I'm not sure if the link loss will be operationally important to Google. Link quantities are relative - fewer links should affect all sites proportionately, but successful link-building might be more valuable. I'm not sure if sites will link out less, however. For example, we are not changing our link policy and indeed I can see no reason why we would need to.

Both of you (@Wilburforce and @Nutterum) are in GPDR jurisdictions; are you changing your linking policy, and if so, why?
5:36 pm on Apr 30, 2018 (gmt 0)

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are you changing your linking policy


No, and I don't see a need for it. Presumably, as you are also UK, you have looked at the ICO guidelines ([ico.org.uk ]). I struggle to find anything there - or in the legislation itself - that would bring links into the frame: apart from IP address, linking doesn't pass any PII to the recipient, and anybody who doesn't know that their IP address is visible under default conditions needs education, not a consent request. Removing links is more of an unneccessary panic measure than a measured response to GDPR.

A lot of people, myself included, did a link audit (inbound and outbound) after Penguin, and I lost a lot of backlinks and removed a lot of outbound links then. I don't anticipate anything like the same scale of link-culling as a result of GDPR, so any effect from link-removal on SERPs is unlikely to be of much consequence.
8:15 am on May 2, 2018 (gmt 0)

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@shadowws - Yes I am changing my policy to GDPR whitelist only. Basically, if the website has implemented the DNT policy I will link out. The reason is I want to be on the forefront of change in a way that if EU regulations somehow affect Google's policy for serving SERPs in EU to be more strict in terms of GDPR, I would already be on the safe side of the fence. If not I will still be on the safe side of fence, because I already know for a fact several German and Swedish developers are creating browser extensions that check if a website is "safe" in terms of data privacy and a Bulgarian-french co-op team is already 80% there on releasing a portal that one could check whether a website claims it's keeping your data safe or not and possibly whether it provides links and cites sources to websites that are not safe. There is even a $400 million strong startup already providing digital consultancy audits for businesses checking whether their overseas partners and subsidiaries or contractors are GDPR compliant.

When these types of services go really mainstream I want to already be squeaky clean and benefit from the early adoption of these new best practices getting more business in (cause I assure you the vast majority won't be!)

So yeah, the short answer is - I am already working on being GDPR champion for the businesses I consult and work in-house for.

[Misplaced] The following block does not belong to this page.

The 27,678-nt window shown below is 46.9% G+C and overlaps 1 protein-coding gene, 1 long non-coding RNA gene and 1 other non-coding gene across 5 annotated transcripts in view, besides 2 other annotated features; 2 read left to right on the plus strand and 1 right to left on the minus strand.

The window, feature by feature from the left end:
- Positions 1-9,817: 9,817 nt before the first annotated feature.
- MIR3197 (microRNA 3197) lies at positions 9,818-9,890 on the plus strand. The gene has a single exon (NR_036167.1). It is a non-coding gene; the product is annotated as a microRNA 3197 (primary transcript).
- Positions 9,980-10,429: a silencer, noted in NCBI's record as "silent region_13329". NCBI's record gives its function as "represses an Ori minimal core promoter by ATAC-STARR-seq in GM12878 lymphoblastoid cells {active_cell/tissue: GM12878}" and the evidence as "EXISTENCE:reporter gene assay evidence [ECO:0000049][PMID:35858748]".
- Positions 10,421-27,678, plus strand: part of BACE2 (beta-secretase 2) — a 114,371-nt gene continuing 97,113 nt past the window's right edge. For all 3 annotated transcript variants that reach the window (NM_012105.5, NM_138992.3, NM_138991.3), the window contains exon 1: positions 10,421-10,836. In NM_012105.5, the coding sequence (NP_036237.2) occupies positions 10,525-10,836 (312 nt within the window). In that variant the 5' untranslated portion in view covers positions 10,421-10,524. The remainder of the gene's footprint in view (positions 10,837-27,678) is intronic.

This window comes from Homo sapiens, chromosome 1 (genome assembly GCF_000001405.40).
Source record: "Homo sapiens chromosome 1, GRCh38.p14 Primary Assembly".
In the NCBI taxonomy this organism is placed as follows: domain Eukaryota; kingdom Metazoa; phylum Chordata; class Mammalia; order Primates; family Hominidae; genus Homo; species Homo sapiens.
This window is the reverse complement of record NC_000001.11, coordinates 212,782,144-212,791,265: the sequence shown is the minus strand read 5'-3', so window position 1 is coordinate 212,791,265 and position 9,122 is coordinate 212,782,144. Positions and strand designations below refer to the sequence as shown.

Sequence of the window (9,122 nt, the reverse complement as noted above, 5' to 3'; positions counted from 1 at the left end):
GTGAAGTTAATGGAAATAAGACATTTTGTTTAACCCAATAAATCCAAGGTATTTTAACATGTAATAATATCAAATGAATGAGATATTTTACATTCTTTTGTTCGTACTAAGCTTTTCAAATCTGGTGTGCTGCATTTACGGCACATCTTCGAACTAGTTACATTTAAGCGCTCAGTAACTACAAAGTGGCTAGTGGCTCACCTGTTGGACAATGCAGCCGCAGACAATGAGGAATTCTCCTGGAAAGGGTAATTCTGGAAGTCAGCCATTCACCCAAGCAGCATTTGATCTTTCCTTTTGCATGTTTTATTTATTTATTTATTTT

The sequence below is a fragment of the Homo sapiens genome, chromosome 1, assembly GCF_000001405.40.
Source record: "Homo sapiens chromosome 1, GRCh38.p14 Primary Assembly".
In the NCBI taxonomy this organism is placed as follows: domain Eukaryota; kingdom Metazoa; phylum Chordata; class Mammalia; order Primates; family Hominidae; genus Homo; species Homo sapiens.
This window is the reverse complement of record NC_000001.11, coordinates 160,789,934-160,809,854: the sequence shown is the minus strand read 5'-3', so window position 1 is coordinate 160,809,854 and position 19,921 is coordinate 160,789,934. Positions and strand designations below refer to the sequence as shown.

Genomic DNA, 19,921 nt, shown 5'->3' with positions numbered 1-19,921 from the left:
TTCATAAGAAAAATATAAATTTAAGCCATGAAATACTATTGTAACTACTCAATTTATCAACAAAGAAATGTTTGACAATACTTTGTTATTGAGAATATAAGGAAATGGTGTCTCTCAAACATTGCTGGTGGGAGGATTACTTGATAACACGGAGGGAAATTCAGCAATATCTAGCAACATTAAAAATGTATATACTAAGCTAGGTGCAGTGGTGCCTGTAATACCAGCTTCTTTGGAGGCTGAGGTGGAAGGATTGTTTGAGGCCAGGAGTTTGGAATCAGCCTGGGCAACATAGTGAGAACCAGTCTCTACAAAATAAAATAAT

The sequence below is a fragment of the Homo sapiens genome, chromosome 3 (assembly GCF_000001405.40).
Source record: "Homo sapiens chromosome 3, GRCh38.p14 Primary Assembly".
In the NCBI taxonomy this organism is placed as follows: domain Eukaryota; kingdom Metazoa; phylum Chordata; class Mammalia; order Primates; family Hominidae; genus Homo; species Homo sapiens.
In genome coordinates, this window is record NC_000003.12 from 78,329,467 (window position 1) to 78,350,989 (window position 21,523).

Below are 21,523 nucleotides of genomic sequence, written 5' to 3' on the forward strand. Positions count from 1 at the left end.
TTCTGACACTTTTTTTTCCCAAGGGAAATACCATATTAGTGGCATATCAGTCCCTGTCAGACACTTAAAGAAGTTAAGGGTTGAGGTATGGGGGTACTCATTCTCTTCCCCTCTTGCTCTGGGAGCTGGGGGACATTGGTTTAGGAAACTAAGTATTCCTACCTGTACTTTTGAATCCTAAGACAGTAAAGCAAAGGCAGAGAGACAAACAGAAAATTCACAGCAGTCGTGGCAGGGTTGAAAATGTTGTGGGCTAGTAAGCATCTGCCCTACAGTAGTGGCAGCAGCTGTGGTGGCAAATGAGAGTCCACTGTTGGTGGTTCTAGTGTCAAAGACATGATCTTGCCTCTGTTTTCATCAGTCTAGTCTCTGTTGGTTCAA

8:33 am on May 2, 2018 (gmt 0)

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Well, some of that sounds quite exciting- and I know places like Germany are very data-conscious. So the browser extension thing could provide a competitive advantage in some environments.

But I still would not expect Google to change their algo to reflect these legal requirements, although EUC might eventually insist Google flags non-compliant sites (Google is ahead of the curve on HTTPS, from a secure-by-design perspective- algo tweak and chrome browser warnings).
8:35 am on May 2, 2018 (gmt 0)

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Although I wouldn't think it should have anything to do with it, there are, for example, a LOT of websites in the German-speaking world which have a legal 'external links' policy in their imprint (an imprint is also a legal requirement) and I can see a lot of those sites tending to be risk-averse.
8:59 am on May 2, 2018 (gmt 0)

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(an imprint is also a legal requirement)

I use the term "Website Policy" and it includes:
Privacy Policy including Cookies
Do Not Track Policy
Payments & Security
Satisfaction Guarantee
Anti-SPAM Policy
Content Rating
9:11 am on May 2, 2018 (gmt 0)

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I am changing my policy to GDPR whitelist only.


No more links to your Facebook page, then.
6:27 am on May 3, 2018 (gmt 0)

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@wilburforce - yes. I am already working on a way get the blog sections of the businesses I am consulting from /blog to a subdomain and basically keep one separate of the other with only a handful of links going from one way to the other just to keep the link juice flowing to the main page. Once that is done, I can then utilise the posts more prominently on social media. Yes, this will hurt the traffic in the short run but, it will come back up. Also, no social buttons or log-in with Facebook/Gmail - no one bothers using those in the first place in Europe either way.